Lucky duckies

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Lucky duckies is a term that was used in Wall Street Journal editorials starting on 20 November 2002 to refer to Americans who pay no federal income tax because they are at an income level that is below the tax line (after deductions and credits). The term has outlived its original use to become a part of the informal terminology used in the tax reform debate in the United States.

The original argument[edit]

The Journal defined the term in this way:

Who are these lucky duckies? They are the beneficiaries of tax policies that have expanded the personal exemption and standard deduction and targeted certain voter groups by introducing a welter of tax credits for things like child care and education. When these escape hatches are figured against income, the result is either a zero liability or a liability that represents a tiny percentage of income.[1]

The worry of the Journal’s editorialist was that “as fewer and fewer people are responsible for paying more and more of all taxes, the constituency for tax cutting, much less for tax reform, is eroding. Workers who pay little or no taxes can hardly be expected to care about tax relief for everybody else. They are also that much more detached from recognizing the costs of government.”[1]

For example, according to the editorial:

Say a person earns $12,000. After subtracting the personal exemption, the standard deduction and assuming no tax credits, then applying the 10% rate of the lowest bracket, the person ends up paying a little less than 4% of income in taxes. It ain't peanuts, but not enough to get his or her blood boiling with tax rage.[1]

The Journal published three articles using the phrase “lucky duckies”: “The Non-Taxpaying Class”, the original article, on 20 November 2002;[1] “Lucky Duckies Again” (20 January 2003);[2] and “Even Luckier Duckies” (3 June 2003).[3]

Expansion and limits of the original argument[edit]

In recent years, the number and percentage of Americans who pay no federal income tax has increased. According to a 2007 report by the Statistics of Income division of the Internal Revenue Service,[4] in 2006 the Internal Revenue Service received 134,372,678 individual income tax returns, of which 90,593,081 (67.42%) showed that they paid or owed federal income tax for 2005. That is, 32.58% of those Americans who filed income tax returns did not owe any federal income tax at all for 2005. This percentage increased substantially in 2008, and for 2009 was 47%.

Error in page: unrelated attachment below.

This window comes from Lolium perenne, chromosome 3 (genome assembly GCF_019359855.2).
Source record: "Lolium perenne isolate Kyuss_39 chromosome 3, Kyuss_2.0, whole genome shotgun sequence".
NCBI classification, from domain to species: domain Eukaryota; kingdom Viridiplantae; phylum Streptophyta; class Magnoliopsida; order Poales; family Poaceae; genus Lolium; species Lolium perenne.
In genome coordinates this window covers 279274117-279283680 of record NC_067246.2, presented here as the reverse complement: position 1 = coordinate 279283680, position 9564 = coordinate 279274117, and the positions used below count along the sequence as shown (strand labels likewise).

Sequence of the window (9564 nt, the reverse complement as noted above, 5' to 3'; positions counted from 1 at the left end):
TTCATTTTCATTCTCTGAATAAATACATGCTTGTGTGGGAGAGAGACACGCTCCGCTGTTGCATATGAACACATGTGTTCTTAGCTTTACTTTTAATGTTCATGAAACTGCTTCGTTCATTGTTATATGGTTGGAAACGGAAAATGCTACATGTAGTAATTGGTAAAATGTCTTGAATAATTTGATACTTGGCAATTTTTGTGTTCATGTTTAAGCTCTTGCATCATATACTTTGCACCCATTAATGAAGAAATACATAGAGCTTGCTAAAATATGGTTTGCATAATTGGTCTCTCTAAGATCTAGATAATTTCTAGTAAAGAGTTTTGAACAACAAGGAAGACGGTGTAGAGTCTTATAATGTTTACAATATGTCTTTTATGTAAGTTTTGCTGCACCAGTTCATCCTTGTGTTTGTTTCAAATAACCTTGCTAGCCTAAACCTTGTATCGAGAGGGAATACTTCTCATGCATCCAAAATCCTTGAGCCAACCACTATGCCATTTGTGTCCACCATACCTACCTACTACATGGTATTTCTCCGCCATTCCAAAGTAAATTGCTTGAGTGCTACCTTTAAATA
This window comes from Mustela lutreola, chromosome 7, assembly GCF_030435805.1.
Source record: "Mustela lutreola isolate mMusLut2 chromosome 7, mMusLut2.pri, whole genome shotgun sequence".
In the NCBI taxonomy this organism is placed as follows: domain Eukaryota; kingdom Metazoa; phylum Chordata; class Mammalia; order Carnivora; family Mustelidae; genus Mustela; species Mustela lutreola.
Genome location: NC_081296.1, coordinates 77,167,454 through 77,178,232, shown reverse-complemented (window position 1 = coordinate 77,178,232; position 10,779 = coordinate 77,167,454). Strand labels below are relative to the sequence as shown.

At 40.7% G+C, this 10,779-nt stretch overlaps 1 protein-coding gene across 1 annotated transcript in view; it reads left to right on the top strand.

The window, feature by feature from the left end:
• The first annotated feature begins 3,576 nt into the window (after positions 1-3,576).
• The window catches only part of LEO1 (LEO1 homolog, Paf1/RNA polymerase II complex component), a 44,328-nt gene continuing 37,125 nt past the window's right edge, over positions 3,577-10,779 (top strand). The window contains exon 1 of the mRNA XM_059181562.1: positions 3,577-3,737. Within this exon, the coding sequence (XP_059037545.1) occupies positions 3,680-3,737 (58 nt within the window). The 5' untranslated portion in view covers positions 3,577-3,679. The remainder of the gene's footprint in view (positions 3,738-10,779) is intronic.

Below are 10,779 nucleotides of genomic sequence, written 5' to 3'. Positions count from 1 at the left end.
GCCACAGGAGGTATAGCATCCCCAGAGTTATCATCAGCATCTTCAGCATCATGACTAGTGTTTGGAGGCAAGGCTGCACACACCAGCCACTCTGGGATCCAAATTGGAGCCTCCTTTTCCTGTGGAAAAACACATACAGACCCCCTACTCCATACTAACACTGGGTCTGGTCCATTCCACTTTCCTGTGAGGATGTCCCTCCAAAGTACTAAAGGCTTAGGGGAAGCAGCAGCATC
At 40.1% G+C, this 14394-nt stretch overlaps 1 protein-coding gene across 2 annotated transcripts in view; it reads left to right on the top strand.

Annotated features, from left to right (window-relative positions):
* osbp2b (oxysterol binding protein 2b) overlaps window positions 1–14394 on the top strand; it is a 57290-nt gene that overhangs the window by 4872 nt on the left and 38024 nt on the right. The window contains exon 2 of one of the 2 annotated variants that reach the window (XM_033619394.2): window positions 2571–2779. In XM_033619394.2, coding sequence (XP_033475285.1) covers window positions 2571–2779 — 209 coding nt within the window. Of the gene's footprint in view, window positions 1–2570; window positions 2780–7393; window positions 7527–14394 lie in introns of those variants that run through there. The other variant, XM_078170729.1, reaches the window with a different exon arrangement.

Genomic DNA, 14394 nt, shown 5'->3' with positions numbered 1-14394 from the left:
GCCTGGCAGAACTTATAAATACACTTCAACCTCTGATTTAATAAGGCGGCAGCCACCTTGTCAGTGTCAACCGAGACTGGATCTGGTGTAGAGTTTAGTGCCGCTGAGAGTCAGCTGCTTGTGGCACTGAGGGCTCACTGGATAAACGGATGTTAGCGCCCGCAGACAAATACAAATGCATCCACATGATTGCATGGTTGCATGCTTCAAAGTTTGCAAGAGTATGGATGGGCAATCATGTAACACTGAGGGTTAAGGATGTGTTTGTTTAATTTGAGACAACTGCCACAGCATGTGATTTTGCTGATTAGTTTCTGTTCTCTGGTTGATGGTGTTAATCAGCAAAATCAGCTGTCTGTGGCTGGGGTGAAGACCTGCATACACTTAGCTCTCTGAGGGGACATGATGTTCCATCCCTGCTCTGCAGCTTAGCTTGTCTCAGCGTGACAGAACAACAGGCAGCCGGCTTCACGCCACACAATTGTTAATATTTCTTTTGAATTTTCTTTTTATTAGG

The federal income tax is only one of several taxes Americans pay. Americans who pay zero federal income taxes do pay other taxes, such as payroll taxes, excise taxes, sales taxes, tariffs, gift taxes, unemployment taxes, state income taxes, property taxes, and self-employment taxes (a.k.a. FICA).

Federal payroll taxes are imposed on nearly every American with income from employment (there are exceptions for certain students, certain religious objectors, and certain state/local government employees who participate in a state/local pension). Federal self-employment taxes are imposed on nearly every American with net income from self-employment above $400 (again with exceptions for certain religious objectors). So almost all Americans with some earned income do pay some federal taxes. However, the US also allows earned income tax credits to certain individuals, which can lower their income taxes below zero. When these refundable tax credits equal or exceed other federal taxes, the individual is said to pay "no net federal taxes."

As of 2006, according to New York Times columnist David Leonhardt, approximately 10% of Americans paid no net federal taxes.[5] Leonhardt did not have figures for 2010, and there were several refundable tax credits which were created or expanded between 2006 and 2010.